"`This is your order to remove the attached list of telephones which are used for illegal purposes. These telephones are not to be reconnected without a Court order or advice from me.
"`/s/ Eugene "Bull" Connor Commissioner of Public Safety.'
"Attached to said letter was the list of telephones referred to therein, which, in the part thereof here pertinent said:
"`Lewis Pike, white, male, lives at 1117 Thirteenth Avenue, South, and has telephone listed 4-3075 and 4-1420. Lewis Pike also operates a negro beer joint at 1535-20th St. Ensley—Telephone 6-9171. He is a well-known lottery operator in the City, operating the Joe Louis Lottery House and has at least three cases pending in the various Courts.'
"The defendant avers that, acting in compliance with the order contained in said letter from the Commissioner of Public Safety of the said City, a communication was addressed to the plaintiff under date of April 5, 1951, by the defendant in words and figures as follows, to-wit:
"`We have information which indicates that the telephone facilities and service being furnished you by this company have been used in connection with unlawful activities. Therefore, this is to notify you that on April 6, 1951, all telephone service at the present time being rendered to you at 1535-20th Street, Ensley, will be discontinued.
"`/s/ C. L. Lott
"Said communication was delivered to the person in charge of said premises at or immediately preceding the time of the removal of said telephone facilities, and the defendant did, on April 6, 1951, remove said telephone facilities with call number 6-9171 from said premises, viz.: 1535 Twentieth Street, Ensley, in an orderly, lawful and proper manner and unless this be wrong, defendant was guilty of no wrong on the occasion complained of."
The appellant demurred to plea 2, assigning thirty-eight separate and several grounds. The demurrer being overruled, appellant moved for a non-suit, which was granted. This appeal presents for review the propriety of the action of the court in overruling the demurrer to plea 2.
As I see it, the question presented for decision is whether, under the facts averred in plea 2, appellee was justified in discontinuing appellant's telephone service. Specifically, the question is whether appellee, in removing appellant's telephone pursuant to the instructions from the Commissioner of Public Safety of the City of Birmingham, was justified in accepting the order of said Commissioner as reasonable cause to believe that the telephone was being used for an illegal purpose. Appellant's insistence is that appellee, as a public utility, must serve the public without discrimination and that she has been unjustly discriminated against by the discontinuance of her telephone service; that plea 2 does not show that either she or her husband personally used the telephone for illegal purposes nor that they had any notice or knowledge that it was being used for illegal purposes or that they permitted any one to use said telephone for illegal purposes. It is further contended that the discontinuance of service deprived her of her property without due process of law in violation of the Fifth and Fourteenth Amendments to the Constitution of the United States.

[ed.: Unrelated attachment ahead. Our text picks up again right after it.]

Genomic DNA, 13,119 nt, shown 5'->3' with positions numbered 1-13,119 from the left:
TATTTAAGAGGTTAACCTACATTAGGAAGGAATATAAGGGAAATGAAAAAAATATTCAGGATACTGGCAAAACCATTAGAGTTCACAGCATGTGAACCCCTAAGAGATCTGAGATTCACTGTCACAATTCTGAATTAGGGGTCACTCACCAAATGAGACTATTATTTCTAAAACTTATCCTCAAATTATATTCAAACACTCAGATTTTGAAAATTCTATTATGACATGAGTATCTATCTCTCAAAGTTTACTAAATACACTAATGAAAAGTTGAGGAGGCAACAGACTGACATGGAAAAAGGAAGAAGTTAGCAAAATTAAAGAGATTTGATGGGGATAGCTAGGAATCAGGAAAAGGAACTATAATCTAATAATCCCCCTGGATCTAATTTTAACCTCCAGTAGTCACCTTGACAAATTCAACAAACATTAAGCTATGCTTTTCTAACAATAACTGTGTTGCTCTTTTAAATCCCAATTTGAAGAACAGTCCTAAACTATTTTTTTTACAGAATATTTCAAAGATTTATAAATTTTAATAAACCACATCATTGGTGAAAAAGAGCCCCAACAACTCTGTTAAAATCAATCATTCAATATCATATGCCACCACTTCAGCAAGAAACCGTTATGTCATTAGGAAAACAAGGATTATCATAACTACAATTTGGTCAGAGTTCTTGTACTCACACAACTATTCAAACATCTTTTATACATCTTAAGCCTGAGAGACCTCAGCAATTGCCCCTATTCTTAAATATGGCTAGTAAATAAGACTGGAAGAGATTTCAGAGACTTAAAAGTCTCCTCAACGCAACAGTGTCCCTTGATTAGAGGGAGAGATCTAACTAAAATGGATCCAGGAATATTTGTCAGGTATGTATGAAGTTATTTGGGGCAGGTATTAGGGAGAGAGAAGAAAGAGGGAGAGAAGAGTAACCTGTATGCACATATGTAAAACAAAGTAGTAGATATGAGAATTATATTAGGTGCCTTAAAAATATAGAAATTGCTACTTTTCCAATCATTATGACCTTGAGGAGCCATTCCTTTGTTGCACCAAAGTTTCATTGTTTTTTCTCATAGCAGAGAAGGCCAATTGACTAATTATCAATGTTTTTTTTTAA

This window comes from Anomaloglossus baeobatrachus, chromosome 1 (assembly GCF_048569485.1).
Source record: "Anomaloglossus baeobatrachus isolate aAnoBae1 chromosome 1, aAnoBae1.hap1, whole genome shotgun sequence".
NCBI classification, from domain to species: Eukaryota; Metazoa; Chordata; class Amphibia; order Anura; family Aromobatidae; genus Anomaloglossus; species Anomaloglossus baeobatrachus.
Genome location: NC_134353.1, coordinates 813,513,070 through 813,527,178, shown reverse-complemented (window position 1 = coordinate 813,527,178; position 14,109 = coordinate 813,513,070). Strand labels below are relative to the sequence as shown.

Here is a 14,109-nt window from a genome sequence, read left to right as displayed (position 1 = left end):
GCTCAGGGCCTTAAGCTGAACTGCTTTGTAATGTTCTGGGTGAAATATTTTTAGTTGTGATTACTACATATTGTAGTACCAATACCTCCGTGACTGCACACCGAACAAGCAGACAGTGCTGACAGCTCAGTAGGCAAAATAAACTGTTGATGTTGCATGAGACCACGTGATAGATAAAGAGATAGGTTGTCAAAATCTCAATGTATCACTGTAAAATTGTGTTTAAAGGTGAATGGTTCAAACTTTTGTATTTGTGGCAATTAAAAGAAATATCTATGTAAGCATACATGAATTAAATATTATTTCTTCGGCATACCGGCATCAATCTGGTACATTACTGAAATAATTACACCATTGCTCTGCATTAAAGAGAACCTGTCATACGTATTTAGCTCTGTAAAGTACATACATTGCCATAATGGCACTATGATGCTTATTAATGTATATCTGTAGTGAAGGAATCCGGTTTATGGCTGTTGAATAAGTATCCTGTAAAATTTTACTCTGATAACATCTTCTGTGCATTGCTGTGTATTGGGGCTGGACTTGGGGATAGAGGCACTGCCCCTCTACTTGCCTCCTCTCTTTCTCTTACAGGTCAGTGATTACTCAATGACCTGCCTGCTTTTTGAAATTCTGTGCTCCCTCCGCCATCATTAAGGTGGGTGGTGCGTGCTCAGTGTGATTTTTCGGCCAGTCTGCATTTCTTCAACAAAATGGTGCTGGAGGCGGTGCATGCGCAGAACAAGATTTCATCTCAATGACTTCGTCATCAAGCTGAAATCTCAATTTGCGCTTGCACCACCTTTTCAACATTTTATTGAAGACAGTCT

The position taken by the Telephone Company is that the instructions from the Commissioner of Public Safety for removal of appellant's telephone because of its use, as stated in said instructions, for illegal purposes, constituted reasonable cause for the Company to believe the telephone was being illegally used, thus justifying its removal.
It does not appear that this question has heretofore been before this court. However, it has been dealt with in other jurisdictions, but not with unanimity in the decisions.
My research discloses that when the question has been considered in other jurisdictions, there has usually been involved the reasonableness of a statute, a rule of a state or federal regulatory body, or a rule of the public utility. It is apparent that our problem, as presented by the pleadings, is somewhat different. Here, no statute or rule is involved. The question, then, simply stated, is whether the Telephone Company, in the absence of a statute or rule on the subject, is justified in discontinuing service when requested to do so by a responsible law enforcement officer who represents to the Company that such service is being used for illegal purposes. (As I see it, the principle applicable here would likewise be applicable if a statute or rule were involved.) My view is that the Telephone Company is justified in relying on the representations of such law enforcement officer as to the illegal use of the service and, accordingly, should not be liable for damages when service is discontinued at the request of such officer.
It is generally held that a public utility, by reason of the very nature of its business, is obligated to furnish "its service or commodity to the general public, or that part of the public which it has undertaken to serve, without arbitrary discrimination." 73 C.J.S., Public Utilities, § 7 b, p. 999. But it cannot be required to furnish service, for illegal purposes. 52 Am.Jur., Telegraphs and Telephones, § 93, p. 123; Nichols, Public Utility Service and Discrimination, Chap. VII, § 9, p. 196. As thus stated in 52 Am.Jur., Telegraphs and Telephones, Cum.Supp. § 84.1:
"It is the duty of a telephone company to furnish service and facilities without discrimination in favor of or against anyone who will pay the applicable tariff rate and abide by the reasonable regulations of the utility. But a telephone company's duty to furnish service is limited to lawful service, and it cannot be compelled to furnish service for purposes which are illegal, * * *."